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Judge limits claims under Ticketmaster suit

The lawsuit that led the city of Baltimore to update its Truman-era ticket-surcharge law can proceed in U.S. District Court, but the plaintiff’s claims for damages have been significantly narrowed.

Judge Ellen L. Hollander dismissed claims of fraud, misrepresentation and federal racketeering against defendants Live Nation Entertainment Inc., Monumental Ticketing Limited Partnership and the Lyric Opera House, effectively eliminating the possibility of obtaining punitive damages.

However, the core of the damages lawsuit remains, the plaintiffs’ lawyers say, and they intend to begin the next step of certifying the case as a class action.

“The defendants argued the [cap on ticket surcharges] was unconstitutional and that the claims should be dismissed,” said Benjamin H. Carney of Gordon, Wolf & Carney Chtd. in Towson. “The court is holding that it is not unconstitutional under the law and that we can pursue these claims in court.”

The named plaintiff, Andre Bourgeois, can still seek damages for “money had and received” — funds that he has already given Ticketmaster, under the city’s 1949 cap on ticket surcharges.

The Maryland Court of Appeals found the surcharge law was still in effect in January 2013 after Hollander requested its advice on the law’s interpretation.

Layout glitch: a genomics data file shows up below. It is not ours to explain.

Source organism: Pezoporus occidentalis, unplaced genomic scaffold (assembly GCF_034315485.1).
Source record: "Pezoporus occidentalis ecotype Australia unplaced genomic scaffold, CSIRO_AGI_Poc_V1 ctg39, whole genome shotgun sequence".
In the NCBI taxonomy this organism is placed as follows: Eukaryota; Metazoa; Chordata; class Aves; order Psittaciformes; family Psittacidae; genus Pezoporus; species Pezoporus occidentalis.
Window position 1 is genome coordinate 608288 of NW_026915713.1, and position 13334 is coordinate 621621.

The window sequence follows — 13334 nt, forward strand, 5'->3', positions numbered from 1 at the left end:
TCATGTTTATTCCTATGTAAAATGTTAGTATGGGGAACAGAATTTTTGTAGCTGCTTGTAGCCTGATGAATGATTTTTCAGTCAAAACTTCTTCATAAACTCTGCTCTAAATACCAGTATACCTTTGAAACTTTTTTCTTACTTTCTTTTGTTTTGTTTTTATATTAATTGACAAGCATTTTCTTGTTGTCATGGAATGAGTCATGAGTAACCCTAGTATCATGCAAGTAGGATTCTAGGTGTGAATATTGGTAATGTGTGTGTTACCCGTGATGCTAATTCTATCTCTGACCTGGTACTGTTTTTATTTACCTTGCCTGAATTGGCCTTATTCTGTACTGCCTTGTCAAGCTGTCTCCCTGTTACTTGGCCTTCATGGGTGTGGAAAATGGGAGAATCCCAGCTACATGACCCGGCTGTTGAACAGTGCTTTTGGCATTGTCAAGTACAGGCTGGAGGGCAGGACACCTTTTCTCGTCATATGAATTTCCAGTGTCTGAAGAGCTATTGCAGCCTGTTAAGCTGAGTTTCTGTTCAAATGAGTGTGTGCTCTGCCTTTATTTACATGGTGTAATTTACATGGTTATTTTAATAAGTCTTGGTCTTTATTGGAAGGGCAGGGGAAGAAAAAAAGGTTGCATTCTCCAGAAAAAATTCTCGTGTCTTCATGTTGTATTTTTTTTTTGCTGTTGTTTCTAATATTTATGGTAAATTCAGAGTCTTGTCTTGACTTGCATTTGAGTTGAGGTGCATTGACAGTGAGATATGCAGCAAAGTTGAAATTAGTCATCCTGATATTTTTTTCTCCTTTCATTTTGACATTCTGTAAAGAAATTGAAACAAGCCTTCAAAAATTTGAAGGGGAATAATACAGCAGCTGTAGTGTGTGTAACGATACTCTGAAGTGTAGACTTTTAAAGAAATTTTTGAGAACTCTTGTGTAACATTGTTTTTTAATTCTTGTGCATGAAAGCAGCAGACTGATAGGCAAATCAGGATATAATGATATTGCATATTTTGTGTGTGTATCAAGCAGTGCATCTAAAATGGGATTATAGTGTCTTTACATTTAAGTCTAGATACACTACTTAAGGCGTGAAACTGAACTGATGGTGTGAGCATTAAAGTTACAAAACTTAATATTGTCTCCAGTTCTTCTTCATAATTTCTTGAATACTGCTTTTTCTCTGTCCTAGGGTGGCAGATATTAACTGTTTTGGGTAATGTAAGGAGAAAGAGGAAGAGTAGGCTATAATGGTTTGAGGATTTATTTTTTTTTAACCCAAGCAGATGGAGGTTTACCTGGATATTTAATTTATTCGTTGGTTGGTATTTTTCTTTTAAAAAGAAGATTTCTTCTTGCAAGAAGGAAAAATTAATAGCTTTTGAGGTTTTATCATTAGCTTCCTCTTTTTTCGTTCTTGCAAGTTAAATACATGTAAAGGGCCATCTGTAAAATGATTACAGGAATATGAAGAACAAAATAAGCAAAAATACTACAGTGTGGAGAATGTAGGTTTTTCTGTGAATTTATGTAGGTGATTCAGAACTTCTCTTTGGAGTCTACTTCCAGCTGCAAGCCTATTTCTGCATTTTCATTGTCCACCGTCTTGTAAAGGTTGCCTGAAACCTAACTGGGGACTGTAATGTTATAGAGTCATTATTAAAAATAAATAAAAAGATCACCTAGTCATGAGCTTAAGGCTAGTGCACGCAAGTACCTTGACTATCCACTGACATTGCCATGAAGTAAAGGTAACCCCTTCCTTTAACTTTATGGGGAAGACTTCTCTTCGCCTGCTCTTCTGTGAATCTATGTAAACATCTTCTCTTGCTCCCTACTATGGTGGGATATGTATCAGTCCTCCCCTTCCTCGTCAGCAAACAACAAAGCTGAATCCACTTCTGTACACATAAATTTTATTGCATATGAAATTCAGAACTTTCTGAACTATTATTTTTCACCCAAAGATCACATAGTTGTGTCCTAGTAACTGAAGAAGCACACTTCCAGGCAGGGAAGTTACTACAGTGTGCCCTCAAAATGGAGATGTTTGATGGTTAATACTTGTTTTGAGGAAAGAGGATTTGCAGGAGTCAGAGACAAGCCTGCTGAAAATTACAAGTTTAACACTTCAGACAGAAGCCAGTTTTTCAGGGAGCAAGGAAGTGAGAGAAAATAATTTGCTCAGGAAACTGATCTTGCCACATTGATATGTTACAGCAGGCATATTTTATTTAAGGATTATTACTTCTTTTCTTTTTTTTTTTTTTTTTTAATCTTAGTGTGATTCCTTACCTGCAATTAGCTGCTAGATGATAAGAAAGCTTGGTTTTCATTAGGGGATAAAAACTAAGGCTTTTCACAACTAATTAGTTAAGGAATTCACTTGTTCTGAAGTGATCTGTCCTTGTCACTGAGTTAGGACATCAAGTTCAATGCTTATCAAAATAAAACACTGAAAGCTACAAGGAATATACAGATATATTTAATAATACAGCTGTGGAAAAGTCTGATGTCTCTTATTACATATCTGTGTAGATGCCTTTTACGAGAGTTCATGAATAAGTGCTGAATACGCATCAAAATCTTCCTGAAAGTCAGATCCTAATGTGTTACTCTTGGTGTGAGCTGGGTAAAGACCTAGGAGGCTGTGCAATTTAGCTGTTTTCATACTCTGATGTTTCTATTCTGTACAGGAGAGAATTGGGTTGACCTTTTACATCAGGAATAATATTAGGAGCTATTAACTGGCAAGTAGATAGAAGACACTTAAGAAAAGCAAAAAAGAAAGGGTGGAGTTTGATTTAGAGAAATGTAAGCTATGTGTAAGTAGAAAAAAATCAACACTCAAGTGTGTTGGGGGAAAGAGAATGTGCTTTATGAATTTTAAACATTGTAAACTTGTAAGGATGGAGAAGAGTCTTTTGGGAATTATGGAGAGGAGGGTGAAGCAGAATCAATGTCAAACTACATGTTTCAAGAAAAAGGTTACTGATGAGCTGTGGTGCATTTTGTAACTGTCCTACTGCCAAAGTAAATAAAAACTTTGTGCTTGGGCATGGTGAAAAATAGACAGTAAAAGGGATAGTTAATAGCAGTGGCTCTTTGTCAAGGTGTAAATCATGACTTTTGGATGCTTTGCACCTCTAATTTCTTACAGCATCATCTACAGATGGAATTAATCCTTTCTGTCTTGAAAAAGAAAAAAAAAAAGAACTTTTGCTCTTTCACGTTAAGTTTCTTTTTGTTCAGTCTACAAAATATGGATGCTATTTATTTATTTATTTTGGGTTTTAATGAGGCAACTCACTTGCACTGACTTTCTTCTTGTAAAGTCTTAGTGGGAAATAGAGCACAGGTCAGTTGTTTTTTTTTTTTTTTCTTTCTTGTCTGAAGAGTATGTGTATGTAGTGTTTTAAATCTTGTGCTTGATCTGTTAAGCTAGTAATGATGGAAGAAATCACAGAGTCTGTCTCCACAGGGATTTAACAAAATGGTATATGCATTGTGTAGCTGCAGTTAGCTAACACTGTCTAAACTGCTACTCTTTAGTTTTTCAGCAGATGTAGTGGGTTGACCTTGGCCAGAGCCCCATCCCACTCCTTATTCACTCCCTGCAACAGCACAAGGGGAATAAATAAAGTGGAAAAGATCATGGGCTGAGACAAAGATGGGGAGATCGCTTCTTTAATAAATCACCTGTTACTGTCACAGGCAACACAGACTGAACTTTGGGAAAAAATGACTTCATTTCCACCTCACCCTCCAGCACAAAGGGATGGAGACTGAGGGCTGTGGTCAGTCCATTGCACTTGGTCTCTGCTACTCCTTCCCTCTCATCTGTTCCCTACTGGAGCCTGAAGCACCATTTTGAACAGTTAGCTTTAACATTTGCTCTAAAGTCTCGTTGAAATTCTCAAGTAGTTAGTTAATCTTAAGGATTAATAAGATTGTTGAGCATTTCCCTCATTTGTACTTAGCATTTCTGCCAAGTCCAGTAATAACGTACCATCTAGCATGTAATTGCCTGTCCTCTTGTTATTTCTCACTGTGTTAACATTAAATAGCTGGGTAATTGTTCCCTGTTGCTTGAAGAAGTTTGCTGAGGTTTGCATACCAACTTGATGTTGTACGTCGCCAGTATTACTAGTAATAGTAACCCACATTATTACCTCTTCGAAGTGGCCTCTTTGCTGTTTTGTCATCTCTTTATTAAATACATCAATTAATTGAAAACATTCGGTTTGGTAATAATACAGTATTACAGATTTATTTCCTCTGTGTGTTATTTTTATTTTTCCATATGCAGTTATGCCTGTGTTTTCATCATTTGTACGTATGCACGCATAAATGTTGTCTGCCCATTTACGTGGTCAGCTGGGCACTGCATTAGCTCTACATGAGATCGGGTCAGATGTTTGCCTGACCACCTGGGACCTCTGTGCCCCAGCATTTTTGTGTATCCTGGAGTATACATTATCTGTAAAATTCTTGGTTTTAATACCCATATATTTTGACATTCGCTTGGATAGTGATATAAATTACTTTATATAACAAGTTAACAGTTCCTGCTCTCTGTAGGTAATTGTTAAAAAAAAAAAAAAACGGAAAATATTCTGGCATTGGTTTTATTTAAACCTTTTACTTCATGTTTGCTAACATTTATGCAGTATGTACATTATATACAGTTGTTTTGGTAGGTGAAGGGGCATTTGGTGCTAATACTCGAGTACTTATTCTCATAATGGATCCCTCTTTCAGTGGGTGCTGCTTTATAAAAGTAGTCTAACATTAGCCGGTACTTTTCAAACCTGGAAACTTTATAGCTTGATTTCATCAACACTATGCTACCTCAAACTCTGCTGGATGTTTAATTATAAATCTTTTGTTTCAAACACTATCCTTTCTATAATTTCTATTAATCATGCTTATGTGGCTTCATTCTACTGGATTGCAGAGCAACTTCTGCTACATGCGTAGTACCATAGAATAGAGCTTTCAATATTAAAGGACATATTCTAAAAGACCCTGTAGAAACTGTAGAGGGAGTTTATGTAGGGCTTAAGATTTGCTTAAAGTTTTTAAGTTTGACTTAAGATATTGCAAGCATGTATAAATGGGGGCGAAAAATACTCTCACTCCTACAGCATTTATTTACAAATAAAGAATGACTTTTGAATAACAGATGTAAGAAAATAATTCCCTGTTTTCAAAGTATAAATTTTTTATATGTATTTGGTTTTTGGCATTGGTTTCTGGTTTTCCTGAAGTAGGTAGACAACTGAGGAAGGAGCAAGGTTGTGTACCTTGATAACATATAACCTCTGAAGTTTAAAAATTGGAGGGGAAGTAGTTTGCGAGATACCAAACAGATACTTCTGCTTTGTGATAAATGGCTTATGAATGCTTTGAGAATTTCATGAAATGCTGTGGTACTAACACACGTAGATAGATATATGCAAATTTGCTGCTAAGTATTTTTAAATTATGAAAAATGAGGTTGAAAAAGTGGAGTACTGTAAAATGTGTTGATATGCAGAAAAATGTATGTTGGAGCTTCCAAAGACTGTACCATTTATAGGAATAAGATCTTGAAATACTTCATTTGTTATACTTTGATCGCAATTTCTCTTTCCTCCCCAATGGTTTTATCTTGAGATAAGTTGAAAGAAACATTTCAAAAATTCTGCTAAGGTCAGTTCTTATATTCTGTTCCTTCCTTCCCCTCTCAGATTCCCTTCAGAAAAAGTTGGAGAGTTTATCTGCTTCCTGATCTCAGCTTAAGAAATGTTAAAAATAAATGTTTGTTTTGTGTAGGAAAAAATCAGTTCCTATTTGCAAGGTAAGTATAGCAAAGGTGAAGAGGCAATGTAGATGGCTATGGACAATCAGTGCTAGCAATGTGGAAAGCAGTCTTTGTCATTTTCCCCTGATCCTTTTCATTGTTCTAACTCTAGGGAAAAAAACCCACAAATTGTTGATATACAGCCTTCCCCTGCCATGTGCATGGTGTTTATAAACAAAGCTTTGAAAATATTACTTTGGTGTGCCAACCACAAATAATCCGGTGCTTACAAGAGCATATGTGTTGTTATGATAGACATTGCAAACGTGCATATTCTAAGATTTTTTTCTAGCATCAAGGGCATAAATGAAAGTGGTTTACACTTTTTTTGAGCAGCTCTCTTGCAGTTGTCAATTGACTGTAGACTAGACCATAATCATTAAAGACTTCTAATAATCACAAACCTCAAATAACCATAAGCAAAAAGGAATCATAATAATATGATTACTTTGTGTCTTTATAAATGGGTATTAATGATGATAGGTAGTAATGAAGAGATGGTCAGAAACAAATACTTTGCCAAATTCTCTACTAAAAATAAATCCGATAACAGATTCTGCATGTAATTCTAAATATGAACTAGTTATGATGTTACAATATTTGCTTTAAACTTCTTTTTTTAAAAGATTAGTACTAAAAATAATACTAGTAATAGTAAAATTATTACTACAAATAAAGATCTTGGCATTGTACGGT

In the wake of that opinion, the Baltimore City Council quickly revised the law, eliminating the 50-cent cap on ticket fees last March.

Meanwhile, the underlying suit remains pending before Hollander in the federal court.

Bourgeois is challenging a $12 service fee on a $52 ticket he purchased for a Jackson Browne concert at the Lyric in 2009.

Bourgeois bought the ticket on Ticketmaster’s website. Ticketmaster has exclusive rights to sell tickets to shows at the Lyric; it keeps a portion of the service charge for itself and gives the rest back to the Lyric along with the original ticket fee.

In his lawsuit, Bourgeois claimed the practice violates two provisions of the Baltimore City Code, that the company practices fraud and misrepresentation by implying the service charge was legal and failing to disclose that it gives a portion of the funds back to the Lyric.

Bourgeois, of Baltimore, also claimed six counts of violations under the federal Racketeer Influenced and Corrupt Organizations Act (RICO), claiming the fees returned to the Lyric were a kickback scheme.

Hollander issued a memorandum opinion and order Monday allowing only the “money had and received” claim to move forward.

“I really think that what’s happening today, it’s a good day for consumers and people who go to events in Baltimore,” said another of Bourgeois’ attorneys, Martin E. Wolf of Gordon, Wolf & Carney.

The Lyric’s attorney, Lawrence J. Quinn of Tydings & Rosenberg LLP in Baltimore, declined to comment. Live Nation’s attorney, Robert J. Mathias of DLA Piper US LLP in Baltimore, did not respond to a request for comment.